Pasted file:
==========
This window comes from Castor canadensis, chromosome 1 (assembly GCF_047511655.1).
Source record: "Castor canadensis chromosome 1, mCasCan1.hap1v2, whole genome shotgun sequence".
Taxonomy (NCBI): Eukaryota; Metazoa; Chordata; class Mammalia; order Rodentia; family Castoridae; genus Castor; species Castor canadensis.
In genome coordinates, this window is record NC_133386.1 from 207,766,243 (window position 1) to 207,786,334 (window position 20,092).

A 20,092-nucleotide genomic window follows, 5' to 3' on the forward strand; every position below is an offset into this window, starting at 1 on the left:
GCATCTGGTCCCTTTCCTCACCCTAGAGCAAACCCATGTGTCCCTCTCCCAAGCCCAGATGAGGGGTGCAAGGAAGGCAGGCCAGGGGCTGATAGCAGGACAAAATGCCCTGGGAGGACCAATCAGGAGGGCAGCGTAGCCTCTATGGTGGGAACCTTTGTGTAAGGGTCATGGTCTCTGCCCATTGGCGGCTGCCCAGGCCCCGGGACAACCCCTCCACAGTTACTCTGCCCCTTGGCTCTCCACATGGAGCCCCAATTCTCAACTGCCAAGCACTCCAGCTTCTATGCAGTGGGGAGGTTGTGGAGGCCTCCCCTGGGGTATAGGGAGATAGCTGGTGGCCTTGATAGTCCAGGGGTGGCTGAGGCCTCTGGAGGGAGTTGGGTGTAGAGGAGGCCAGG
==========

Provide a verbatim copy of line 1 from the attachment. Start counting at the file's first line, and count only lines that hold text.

This window comes from Castor canadensis, chromosome 1 (assembly GCF_047511655.1).